Both Snyder and Shields said they believe nothing was inappropriate, but some city officials are calling for a further investigation.
Councilman Mark Oprisko, a Democrat, believes there should be an investigation and Snyder should produce receipts from the trip to show he did not accept any gifts from Shields beyond staying at his home.
"It's a definite conflict of interest. He used poor judgement. It's not like you are going out to lunch in Portage," Oprisko said.
Shields defended the mayor's action.
"He stayed at my home and rode in my vehicle," Shields said.
"He's a friend of mine, as well as his brother. He isn't the first mayor that stayed at my house," said Shields, who would not say what other mayors have also taken him up on his hospitality. Shields added he offered to pay for meals, golfing and other expenses.
"I didn't pay for anything. (James Snyder) wouldn't allow it," Shields noted.
Jon Snyder said he asked Shields if he could come to the annual golf outing and if his brother could come along.
"This trip was my idea," Jon Snyder said. "At the time I didn't think about any contractual relations with his office."
He said he has no contractual relationship with Shields in his position as Porter County assessor.
James Snyder issued a written statement Wednesday afternoon.
"Two weeks ago, I took a trip with three friends to Florida in which we all paid our personal expenses. We lodged in a home of a Portage contractor who does business in and for the City of Portage.
"After learning of the questions related to the lodging of the trip, I reviewed the state conflict of interest law and the city's ethics ordinance. Based on that review, no conflict of interest law or city ordinances have been violated. My department heads and I will be the first Portage administration to comply with the economic interest disclosure as stated in Sec. 2-177 of the city code since the ethics ordinance was passed by the city council in 1996," Snyder wrote.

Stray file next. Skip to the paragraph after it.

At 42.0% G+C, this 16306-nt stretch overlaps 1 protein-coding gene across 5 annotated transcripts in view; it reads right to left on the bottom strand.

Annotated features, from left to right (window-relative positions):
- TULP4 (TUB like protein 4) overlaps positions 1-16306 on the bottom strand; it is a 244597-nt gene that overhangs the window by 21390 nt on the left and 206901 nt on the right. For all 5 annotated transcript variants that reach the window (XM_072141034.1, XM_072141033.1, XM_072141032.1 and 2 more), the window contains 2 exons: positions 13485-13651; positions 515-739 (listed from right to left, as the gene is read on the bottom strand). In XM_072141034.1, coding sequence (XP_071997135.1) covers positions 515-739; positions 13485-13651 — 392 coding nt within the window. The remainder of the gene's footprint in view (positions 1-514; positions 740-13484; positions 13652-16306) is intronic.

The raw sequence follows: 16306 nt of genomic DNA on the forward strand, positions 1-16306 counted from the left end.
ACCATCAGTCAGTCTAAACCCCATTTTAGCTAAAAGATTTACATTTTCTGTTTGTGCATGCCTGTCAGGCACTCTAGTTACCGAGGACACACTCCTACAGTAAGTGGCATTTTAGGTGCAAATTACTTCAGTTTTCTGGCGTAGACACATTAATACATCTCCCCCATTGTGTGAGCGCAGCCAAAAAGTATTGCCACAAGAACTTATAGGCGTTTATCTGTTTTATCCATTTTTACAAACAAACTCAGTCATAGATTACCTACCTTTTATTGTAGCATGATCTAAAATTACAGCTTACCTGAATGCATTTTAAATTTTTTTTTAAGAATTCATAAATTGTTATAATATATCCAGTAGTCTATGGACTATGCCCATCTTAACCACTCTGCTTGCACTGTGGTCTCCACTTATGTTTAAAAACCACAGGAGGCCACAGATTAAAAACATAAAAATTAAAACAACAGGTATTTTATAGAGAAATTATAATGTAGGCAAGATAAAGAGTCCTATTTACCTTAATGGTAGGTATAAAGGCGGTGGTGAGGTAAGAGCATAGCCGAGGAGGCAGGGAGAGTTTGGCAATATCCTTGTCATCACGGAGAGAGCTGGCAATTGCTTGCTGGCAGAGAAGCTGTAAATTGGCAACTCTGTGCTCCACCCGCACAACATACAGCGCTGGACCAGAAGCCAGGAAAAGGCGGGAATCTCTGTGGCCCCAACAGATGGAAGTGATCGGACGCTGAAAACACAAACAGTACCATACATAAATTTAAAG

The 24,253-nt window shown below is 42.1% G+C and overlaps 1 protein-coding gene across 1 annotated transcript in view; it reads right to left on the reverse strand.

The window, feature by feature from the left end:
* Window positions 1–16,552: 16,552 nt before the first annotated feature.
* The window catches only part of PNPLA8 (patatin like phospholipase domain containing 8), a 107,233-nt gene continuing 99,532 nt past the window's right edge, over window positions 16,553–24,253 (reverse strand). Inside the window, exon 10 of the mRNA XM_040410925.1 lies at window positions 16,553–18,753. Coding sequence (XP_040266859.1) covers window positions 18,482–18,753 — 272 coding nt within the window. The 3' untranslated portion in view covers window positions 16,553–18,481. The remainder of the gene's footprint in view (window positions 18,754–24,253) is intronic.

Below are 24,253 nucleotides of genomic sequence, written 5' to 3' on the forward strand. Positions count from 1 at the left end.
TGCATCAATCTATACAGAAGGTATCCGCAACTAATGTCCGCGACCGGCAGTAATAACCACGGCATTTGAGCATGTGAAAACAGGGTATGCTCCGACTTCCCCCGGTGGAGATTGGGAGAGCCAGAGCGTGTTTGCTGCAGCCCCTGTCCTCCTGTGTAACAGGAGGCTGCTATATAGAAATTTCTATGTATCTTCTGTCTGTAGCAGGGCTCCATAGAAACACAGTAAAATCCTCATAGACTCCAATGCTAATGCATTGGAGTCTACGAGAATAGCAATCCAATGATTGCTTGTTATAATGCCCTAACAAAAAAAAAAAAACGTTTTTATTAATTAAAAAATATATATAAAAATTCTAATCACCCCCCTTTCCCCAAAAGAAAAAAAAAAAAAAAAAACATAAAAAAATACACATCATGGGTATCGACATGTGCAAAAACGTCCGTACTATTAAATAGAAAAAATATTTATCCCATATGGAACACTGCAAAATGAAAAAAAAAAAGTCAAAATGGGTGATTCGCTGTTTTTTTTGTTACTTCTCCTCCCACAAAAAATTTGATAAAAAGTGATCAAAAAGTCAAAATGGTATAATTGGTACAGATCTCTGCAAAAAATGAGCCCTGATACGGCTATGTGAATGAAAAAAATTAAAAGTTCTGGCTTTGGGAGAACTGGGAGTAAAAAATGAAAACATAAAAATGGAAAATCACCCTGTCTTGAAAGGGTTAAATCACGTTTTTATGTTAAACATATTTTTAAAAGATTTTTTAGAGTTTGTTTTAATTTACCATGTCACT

The city's ethics ordinance requires officials to file an economic interest disclosure annually. It also prohibits the acceptance of gifts valued at $500 or more over the course of 12 consecutive months.
Oprisko said he authored the city's ethics ordinance and will review it to determine if it needs to be "tightened up."
"I'm holding final judgement until there is a full investigation," Clerk-treasurer Chris Stidham said, adding he does believe the mayor acted inappropriately by spending the night in the home of a businessman who has received no-bid work for the city.
"Just from a smell test, it just doesn't smell right. It is just something you should know better not to do," he said.Far worse happens in Indianapolis with Mayor Greg Ballard all the time, and the Indianapolis Star refuses to investigate it. Ballard insists on taking useless all-expense paid junkets to overseas destinations all over the world accompanied by his wife that are funded by Develop Indy, which solicits contributions from pay-to-play contractors to help pay for the trips billed as "trade missions," even though they are nothing more than opportunities for a select group of pay-to-play contractors to travel overseas with Mayor Ballard to wine and dine him out of the view of Indianapolis residents. Ballard doesn't report the trips on his statement of economic interest that he files annually with the city despite the value of the more than a half dozen overseas trips he's taken since becoming mayor reaching into the tens of thousands of dollars. Ballard also doesn't disclose the value of the free country club memberships he has accepted since becoming mayor at private clubs where membership fees run into the tens of thousands of dollars or the tens of thousands of dollars in free tickets he has accepted to sporting events and concerts. It doesn't take much analyzing to figure out that Ballard actually receives as much value in gifts as he earns in salary as Indianapolis' mayor, and it certainly shows in the decisions he makes that screw over ordinary taxpayers in order to aid the people showering him with campaign contributions and gifts.